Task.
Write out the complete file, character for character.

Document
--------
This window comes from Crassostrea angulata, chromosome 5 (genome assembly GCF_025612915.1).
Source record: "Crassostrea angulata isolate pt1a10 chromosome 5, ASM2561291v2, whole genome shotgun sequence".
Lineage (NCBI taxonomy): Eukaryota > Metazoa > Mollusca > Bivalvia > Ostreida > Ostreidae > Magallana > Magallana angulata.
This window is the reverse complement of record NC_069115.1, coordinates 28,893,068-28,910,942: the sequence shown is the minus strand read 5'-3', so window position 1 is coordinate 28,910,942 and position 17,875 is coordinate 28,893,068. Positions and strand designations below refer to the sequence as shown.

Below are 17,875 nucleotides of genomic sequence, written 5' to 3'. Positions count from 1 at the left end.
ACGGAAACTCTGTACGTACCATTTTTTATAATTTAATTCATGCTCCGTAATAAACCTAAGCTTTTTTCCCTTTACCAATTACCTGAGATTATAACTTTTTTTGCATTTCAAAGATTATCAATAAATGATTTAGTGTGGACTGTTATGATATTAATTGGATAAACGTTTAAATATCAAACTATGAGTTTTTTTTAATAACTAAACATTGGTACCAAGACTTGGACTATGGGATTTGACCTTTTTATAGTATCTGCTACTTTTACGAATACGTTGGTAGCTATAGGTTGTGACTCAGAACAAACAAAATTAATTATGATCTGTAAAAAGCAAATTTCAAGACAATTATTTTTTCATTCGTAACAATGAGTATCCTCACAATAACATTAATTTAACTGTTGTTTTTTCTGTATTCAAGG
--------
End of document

This window comes from Crassostrea angulata, chromosome 5 (genome assembly GCF_025612915.1).
Source record: "Crassostrea angulata isolate pt1a10 chromosome 5, ASM2561291v2, whole genome shotgun sequence".
Lineage (NCBI taxonomy): Eukaryota > Metazoa > Mollusca > Bivalvia > Ostreida > Ostreidae > Magallana > Magallana angulata.
This window is the reverse complement of record NC_069115.1, coordinates 28,893,068-28,910,942: the sequence shown is the minus strand read 5'-3', so window position 1 is coordinate 28,910,942 and position 17,875 is coordinate 28,893,068. Positions and strand designations below refer to the sequence as shown.

Below are 17,875 nucleotides of genomic sequence, written 5' to 3'. Positions count from 1 at the left end.
ACGGAAACTCTGTACGTACCATTTTTTATAATTTAATTCATGCTCCGTAATAAACCTAAGCTTTTTTCCCTTTACCAATTACCTGAGATTATAACTTTTTTTGCATTTCAAAGATTATCAATAAATGATTTAGTGTGGACTGTTATGATATTAATTGGATAAACGTTTAAATATCAAACTATGAGTTTTTTTTAATAACTAAACATTGGTACCAAGACTTGGACTATGGGATTTGACCTTTTTATAGTATCTGCTACTTTTACGAATACGTTGGTAGCTATAGGTTGTGACTCAGAACAAACAAAATTAATTATGATCTGTAAAAAGCAAATTTCAAGACAATTATTTTTTCATTCGTAACAATGAGTATCCTCACAATAACATTAATTTAACTGTTGTTTTTTCTGTATTCAAGG